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Avoid Managing Engineers and Start Coaching Them

Coaching is no longer considered effective in leadership—it has grown to become a staple to almost every organization that is headed to the path of success.

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Seek opportunities to show you care. Engineers are tired of you managing them—learn the art of coaching.

The engineering world is a stressful place to be in. More often than not, engineers lose their drive whenever they come across failures or difficulties in life. That is why, the smallest gestures often make the biggest difference inside the workplace.

Coaching is no longer considered a foreign tool in effective leadership—it has grown to become a staple to almost every organization that is headed to the path of success. In fact, it reflects to even more evidences of employee development and retention over the past years.

But how come our engineering leaders forget to leverage on this skill if it has proven itself to be a worthy ally in terms of human resource investment?

Sometimes, our engineers are too cooped up with the end goal in mind. The need to provide solutions to immediate company needs while keeping the team intact through constant management have created an image that operational imperatives and talent development are two separate tasks while in fact, both should be working together.

So, in order to build innovative coaching habits and strategies internally, here are some tips for engineering leaders to consider.

1. Say goodbye to coaching one-on-ones

A common misconception in coaching is the thought that everything should be done one-on-one. And when working in a very busy work environment, the fear of losing precious time dedicated to accomplishing pre-scheduled tasks can become a hindrance. So, forget about spending enormous time with each of your engineers and conduct coaching initiatives that will engage the team without compromising the operations timeline.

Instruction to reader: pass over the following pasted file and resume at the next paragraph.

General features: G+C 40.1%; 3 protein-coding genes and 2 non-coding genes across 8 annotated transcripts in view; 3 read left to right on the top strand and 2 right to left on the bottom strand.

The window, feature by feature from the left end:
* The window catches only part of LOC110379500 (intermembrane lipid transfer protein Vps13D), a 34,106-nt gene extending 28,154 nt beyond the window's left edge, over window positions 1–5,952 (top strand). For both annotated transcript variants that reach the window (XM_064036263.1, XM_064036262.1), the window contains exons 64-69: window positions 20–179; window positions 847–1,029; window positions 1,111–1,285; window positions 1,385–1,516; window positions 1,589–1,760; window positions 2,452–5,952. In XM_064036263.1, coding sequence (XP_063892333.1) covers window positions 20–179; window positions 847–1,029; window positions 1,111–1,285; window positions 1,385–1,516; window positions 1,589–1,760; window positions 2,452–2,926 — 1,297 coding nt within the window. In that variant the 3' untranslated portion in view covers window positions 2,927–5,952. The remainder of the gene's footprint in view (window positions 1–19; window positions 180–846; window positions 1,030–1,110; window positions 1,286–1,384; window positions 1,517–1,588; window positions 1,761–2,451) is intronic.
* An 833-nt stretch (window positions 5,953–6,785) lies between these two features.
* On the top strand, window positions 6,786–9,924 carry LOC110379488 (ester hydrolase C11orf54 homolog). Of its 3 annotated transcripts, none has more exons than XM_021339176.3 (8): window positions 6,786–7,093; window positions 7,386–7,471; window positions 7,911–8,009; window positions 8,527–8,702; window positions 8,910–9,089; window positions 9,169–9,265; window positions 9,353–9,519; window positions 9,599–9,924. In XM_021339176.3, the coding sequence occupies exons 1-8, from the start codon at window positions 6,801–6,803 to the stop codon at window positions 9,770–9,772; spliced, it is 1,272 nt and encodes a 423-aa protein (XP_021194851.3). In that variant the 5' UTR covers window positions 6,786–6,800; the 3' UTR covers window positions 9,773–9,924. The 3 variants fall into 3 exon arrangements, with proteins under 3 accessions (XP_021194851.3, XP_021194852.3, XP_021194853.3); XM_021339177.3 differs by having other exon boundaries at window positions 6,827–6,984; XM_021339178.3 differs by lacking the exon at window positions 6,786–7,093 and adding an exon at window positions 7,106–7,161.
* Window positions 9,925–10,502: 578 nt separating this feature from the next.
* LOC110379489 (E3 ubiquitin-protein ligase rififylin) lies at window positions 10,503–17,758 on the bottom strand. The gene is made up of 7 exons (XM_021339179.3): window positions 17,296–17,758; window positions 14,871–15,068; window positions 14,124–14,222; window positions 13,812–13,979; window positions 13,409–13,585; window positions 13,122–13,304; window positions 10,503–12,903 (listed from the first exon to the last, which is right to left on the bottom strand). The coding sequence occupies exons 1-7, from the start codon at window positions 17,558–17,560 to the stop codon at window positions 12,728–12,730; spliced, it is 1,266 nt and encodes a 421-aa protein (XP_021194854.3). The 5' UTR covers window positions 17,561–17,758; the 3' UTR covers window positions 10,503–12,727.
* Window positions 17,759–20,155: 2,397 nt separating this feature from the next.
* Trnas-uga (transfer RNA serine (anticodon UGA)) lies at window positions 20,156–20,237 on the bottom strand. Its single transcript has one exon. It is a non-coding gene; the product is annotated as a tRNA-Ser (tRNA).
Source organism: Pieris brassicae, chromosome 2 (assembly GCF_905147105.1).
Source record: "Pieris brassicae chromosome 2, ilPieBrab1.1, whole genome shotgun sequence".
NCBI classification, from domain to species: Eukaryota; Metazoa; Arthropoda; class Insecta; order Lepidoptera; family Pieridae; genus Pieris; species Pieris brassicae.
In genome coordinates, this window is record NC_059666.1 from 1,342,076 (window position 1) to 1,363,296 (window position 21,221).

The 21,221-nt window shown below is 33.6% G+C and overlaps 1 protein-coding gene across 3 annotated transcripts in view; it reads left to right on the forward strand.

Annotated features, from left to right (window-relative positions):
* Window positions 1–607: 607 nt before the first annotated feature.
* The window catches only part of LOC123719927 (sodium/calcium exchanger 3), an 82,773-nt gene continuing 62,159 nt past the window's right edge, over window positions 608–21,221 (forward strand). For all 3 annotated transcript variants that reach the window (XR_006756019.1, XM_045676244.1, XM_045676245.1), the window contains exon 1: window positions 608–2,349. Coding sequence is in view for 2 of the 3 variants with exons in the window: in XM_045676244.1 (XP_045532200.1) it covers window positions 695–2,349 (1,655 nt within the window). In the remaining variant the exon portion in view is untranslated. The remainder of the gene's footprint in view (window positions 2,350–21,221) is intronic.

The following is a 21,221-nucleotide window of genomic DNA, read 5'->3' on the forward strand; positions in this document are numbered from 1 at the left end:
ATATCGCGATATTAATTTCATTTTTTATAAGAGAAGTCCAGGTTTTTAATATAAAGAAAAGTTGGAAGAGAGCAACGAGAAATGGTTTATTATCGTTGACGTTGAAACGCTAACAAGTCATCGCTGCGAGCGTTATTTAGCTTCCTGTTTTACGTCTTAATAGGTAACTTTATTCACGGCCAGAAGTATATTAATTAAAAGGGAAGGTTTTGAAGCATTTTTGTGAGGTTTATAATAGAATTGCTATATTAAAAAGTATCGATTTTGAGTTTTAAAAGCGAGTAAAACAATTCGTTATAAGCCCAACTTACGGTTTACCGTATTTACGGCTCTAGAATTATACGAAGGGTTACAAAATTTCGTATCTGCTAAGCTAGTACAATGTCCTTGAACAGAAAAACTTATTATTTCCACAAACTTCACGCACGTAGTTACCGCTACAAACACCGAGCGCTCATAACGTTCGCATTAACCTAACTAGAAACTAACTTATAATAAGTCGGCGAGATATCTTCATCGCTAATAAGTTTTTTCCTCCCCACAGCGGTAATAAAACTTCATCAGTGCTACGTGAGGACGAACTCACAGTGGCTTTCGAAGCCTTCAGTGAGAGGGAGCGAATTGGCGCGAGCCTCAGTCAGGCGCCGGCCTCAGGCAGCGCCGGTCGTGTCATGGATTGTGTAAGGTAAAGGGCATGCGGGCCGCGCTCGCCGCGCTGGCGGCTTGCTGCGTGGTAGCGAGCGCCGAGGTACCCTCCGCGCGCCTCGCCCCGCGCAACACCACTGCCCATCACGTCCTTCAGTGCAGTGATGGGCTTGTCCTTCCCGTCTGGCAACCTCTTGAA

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2. Take time to list things down

Whenever in doubt or facing a bottleneck at hand, it is always good to stop and perform a self-assessment activity to realign. Through journal-based coaching, team members are prompted to list down successes, challenges as well as questions they need answers to. With this, lesser time is allotted while the engineering leader can take time to reflect and find better ways to motivate his members.

3. Hold-on to nonverbal coaching

Not everything needs to be said, sometimes more appreciation is revered without the need to speak. Try sending letters of praises. A simple “job well done” written in a sticky note can meet a lot after a long day haul. It would take two to four minutes of your time, (less than what you need to solve a simple math equation) but it will give an impression that the firm promotes a positive and supportive environment for its engineering employees.

4. Send them in to your office

Nothing can be more frightening than being called up to go to your boss’ office. It is the stigma which is also present in any engineering firm that keeps the employees on their toes whenever summoned. But, imagine if you are to call out a team member and give him a 30-second worth of praise instead of scolding. It will set an extremely different culture within the firm that will sprout a friendlier connection between you as a leader and a coach to your subordinates.

5. Recreate the coach in you

Let’s admit it. Sometimes, no matter how hard we try we cannot always balance everything up. That’s why we need a back-up. Train someone to be a junior coach to fill in with the coaching efforts you can no longer do. It can serve as a great succession tool to build internal leadership and retain top talent.

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With all those five tips, there ain’t no reason anymore to miss coaching a team’s coaching habit. Keep in mind that an engineering team is only as good as its members and no success is driven out of demotivated members.


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Patricia Ann


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